Towards redressing inaccurate, offensive and inappropriate common bird names. Driver, R.J. & Bond, A.L. 2021 IBIS. doi: 10.1111/ibi.12984 VIEW

Chaffinch. Wren. Rook. Chough. Starling. Bittern. Chiffchaff. Siskin. Sparrowhawk. Hawfinch. The list goes on. The English common names of many of Britain’s birds are simple, frequently have few syllables and are deeply rooted in British vernacular and tradition. For example, in the late Middle English period, giving human nicknames to common species was popular in Britain, and Erithacus rubecula, which was formerly named the Redbreast, had Robin Redbreast added in, and Robin stuck (Choate 1985). Redbreast was originally from High German Ruodperht, but was replaced simply by Robin (Choate 1985). The name Robin is likely 500 years old, its coinage harkens back to thoughts of when the familiar (often tame in the British Isles) garden bird was likely perceived as a little companion, as it still is today. The common English name Nightjar first appeared 400 years ago in the 17th century, the –jar suffix referring to unusual (“jarring”) noises made when the male is with an incubating female (Online Etymology Dictionary).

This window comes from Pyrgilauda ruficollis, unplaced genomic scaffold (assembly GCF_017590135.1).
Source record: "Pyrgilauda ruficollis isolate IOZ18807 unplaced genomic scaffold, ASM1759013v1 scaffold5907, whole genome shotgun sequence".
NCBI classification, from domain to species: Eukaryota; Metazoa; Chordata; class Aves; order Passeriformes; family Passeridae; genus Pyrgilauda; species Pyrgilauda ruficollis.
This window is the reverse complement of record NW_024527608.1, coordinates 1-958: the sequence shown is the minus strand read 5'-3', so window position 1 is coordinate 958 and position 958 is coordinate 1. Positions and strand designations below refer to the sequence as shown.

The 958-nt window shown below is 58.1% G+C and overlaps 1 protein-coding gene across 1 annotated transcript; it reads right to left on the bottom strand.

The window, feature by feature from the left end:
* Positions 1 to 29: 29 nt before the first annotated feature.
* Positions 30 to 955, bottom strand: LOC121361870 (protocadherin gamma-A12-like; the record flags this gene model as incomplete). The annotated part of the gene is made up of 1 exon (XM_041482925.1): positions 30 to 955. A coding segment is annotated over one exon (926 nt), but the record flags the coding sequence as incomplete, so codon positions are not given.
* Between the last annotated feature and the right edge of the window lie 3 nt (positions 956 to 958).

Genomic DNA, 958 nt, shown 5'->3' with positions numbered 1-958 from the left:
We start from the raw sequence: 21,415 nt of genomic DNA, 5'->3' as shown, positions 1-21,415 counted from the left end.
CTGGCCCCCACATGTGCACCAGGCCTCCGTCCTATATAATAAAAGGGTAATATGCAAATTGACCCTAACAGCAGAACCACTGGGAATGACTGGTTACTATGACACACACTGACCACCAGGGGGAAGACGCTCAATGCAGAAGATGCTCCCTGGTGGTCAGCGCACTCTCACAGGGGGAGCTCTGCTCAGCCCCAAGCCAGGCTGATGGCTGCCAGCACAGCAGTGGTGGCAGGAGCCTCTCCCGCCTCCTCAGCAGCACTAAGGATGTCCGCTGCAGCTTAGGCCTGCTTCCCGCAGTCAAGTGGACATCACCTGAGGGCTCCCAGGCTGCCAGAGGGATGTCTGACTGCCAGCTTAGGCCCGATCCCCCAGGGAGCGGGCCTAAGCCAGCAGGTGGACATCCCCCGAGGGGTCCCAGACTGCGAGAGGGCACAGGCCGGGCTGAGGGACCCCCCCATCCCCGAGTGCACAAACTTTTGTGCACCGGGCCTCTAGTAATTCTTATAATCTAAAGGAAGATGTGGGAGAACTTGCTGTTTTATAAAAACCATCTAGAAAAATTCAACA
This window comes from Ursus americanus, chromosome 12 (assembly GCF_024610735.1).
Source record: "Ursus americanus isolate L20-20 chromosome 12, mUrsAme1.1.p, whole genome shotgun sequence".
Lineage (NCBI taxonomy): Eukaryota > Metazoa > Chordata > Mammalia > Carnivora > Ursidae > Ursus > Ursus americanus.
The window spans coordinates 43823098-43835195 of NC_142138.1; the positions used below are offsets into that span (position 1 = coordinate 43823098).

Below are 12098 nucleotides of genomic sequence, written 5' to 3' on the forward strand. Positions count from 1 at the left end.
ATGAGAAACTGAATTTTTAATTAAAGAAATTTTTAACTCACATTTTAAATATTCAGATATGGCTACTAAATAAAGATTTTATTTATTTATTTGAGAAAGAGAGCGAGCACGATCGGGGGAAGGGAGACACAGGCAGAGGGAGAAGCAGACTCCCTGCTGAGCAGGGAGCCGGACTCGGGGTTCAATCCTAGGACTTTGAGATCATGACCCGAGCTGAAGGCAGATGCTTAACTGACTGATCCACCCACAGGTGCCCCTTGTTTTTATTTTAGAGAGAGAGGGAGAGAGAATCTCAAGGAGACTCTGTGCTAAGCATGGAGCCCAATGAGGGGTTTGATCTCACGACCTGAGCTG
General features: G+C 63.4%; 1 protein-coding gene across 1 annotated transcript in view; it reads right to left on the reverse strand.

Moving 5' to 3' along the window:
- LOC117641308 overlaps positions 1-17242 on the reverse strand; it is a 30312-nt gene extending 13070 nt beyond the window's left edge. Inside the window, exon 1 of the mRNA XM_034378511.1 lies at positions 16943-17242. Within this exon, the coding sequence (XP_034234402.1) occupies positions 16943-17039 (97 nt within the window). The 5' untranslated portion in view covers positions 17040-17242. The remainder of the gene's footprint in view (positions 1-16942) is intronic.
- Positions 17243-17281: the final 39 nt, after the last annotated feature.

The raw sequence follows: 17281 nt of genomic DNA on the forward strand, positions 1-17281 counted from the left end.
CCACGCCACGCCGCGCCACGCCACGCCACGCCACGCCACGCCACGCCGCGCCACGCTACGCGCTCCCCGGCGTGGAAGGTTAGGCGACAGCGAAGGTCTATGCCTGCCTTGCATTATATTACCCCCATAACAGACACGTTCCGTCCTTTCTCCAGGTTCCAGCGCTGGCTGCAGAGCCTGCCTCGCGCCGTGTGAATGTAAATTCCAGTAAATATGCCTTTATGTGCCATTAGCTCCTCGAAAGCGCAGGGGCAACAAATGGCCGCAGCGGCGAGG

These storied names, often changing with cultural shifts or as more knowledge (verified or false) was acquired about a species, are not the types of names that we focus on in our paper surveying instances of inaccurate, offensive and inappropriate bird names, published in Ibis. While many European English bird names do not follow in step with the bird names listed above, the overall landscape of English common names across the world colonized by European empires have a markedly different history. During the 19th century, for example, European naturalists were scrambling to describe specimens pouring in from across the world, assigning scientific names and establishing vouchers for the species in the realm of Western science. Many of the common names across the world today are a derivation of these scientific names. Taxonomists, who had often never seen the species alive, assigned the scientific names, with little more to go on than field notes from the collector. These are the names handed down to much of the world, where even the casual observer may be more knowledgeable about the species than the descriptor, yet from now until eternity, we must evoke the names derived from the descriptor.